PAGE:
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Three sisters win right to inherit parent's land

By Lydiah Nyawira | May 30th 2019 | 2 min read

The court has ordered that three sisters get an equal share of their mother’s Sh80 million estate with their two brothers.

Justice Teresiah Matheka directed Mr Francis Wambugu and Mr Sammy Mathangani to ensure the estate of their late mother Esther Wangui Kamuhia is divided equally among all five children.

Bance Wangechi Wachira, Mary Wanjiku Kahu and Rose Waigumo Ndeere will now get a share of the estate which comprises prime land measuring over ten acres registered as Aguthi/Gatitu/2994, located along the Nyeri-Karatina road.

In their objection, the brothers wanted the estate shared equally between the two of them on the grounds that it was the wish of their mother in her will dated January 2, 2010.

But the sisters filed an affidavit insisting that the estate be shared equally among the five siblings.

They cited minutes of a meeting held on September 28, 2008 where their mother was recorded as having stated that all her property belonged to all her children, both male and female.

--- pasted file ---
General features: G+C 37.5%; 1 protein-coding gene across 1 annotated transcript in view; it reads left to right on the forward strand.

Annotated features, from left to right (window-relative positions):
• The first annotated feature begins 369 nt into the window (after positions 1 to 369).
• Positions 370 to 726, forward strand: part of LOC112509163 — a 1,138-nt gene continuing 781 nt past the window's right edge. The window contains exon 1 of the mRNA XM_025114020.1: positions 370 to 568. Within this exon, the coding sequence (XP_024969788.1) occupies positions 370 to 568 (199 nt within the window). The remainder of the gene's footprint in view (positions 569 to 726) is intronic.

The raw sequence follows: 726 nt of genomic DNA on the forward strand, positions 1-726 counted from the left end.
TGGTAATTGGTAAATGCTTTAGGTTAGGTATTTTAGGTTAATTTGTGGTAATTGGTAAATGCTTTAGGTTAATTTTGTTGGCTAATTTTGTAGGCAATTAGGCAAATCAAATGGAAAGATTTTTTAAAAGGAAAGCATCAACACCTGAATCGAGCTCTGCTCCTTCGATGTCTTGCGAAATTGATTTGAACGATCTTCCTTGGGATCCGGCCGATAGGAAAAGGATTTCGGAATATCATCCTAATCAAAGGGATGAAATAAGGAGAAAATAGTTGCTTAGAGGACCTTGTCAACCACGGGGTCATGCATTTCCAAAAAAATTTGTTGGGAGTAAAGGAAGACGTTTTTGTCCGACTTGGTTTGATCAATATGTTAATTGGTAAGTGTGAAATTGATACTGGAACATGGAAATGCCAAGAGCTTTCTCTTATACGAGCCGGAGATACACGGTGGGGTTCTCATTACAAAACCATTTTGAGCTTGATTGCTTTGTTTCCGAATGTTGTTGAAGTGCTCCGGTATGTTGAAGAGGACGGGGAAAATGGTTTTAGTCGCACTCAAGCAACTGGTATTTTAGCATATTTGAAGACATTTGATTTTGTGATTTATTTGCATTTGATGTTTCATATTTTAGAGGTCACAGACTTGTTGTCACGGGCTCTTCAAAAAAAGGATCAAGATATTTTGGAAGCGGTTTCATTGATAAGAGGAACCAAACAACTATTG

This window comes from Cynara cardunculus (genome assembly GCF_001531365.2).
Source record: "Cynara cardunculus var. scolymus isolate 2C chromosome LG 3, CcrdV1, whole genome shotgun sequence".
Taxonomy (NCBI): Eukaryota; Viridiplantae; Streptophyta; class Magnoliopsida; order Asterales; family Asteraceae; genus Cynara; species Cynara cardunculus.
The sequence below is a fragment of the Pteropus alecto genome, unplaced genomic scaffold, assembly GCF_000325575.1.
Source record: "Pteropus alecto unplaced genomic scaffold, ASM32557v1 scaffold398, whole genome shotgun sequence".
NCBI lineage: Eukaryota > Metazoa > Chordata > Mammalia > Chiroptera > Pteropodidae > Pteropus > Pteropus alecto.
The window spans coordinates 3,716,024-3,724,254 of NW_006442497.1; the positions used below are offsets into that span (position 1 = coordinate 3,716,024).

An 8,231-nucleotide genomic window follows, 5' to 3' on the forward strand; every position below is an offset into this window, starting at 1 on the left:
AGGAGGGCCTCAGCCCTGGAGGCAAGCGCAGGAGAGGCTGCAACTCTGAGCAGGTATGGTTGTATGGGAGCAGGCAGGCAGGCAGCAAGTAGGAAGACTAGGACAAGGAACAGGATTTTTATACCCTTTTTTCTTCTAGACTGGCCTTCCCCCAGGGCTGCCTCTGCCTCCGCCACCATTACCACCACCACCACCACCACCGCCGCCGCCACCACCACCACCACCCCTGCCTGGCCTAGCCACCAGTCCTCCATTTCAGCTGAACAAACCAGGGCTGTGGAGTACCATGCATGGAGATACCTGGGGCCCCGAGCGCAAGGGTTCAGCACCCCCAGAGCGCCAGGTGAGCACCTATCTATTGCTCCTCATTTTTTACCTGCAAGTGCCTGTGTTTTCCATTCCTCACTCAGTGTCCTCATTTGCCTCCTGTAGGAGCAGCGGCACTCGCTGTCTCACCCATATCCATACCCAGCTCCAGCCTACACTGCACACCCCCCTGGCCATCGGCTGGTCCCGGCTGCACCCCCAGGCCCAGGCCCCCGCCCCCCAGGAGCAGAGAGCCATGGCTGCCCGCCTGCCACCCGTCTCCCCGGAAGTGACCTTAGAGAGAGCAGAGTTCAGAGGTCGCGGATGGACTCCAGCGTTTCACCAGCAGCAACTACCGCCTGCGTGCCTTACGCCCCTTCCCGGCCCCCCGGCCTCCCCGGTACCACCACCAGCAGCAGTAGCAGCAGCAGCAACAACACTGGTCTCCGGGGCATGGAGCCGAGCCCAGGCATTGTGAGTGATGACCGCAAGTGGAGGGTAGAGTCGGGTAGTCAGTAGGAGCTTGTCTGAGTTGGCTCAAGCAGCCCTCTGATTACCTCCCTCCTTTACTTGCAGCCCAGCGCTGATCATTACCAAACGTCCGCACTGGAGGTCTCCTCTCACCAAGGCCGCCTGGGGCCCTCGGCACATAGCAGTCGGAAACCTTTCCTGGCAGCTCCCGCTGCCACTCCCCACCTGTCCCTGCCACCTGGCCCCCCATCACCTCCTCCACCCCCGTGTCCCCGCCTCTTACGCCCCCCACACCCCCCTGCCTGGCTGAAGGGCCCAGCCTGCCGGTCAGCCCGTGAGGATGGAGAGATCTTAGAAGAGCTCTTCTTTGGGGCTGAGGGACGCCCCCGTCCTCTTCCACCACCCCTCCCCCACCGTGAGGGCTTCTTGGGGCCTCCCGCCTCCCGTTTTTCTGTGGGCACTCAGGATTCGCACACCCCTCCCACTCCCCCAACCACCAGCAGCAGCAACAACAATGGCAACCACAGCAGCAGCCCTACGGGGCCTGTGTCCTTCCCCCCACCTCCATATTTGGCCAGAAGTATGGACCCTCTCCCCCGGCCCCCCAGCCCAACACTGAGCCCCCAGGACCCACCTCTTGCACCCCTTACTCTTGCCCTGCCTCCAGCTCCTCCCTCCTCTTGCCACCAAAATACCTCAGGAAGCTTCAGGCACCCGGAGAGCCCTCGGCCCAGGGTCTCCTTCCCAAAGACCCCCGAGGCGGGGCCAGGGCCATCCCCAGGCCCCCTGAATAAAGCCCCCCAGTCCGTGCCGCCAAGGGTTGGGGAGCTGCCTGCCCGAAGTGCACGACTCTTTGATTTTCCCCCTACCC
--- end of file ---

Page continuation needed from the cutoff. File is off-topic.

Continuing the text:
The two brothers had argued that their sisters were all married with their own homes and properties, and were not entitled to inherit their mother’s property.

They added that their mother had on January 2, 2010 called elders and told them that her land was to be shared equally between her two sons.

While dismissing the two brothers’ arguments, Justice Matheka said no child was superior to the other in sharing inheritance.

“The Law of Succession Act does not know sex/gender. It knows the deceased’s child. The parcel of land belonged to the mother of all the parties herein. None of them has a superior right of inheritance,” the court ruled.

"By taking it all the sons will turn it to their own private property with no access to the daughters.  The fact of their marriages per se does not change the fact that the protesters are children of the deceased,” ruled Justice Matheka.

On the document produced by the two brothers claiming that their mother wanted the estate shared between them only, the court ruled it cannot be deemed to be a will.

“It only came out during the hearing of the protest. Each party is putting forward the evidence that suits their position. Well, that leaves the court to fall back on the law,” said Justice Matheka.

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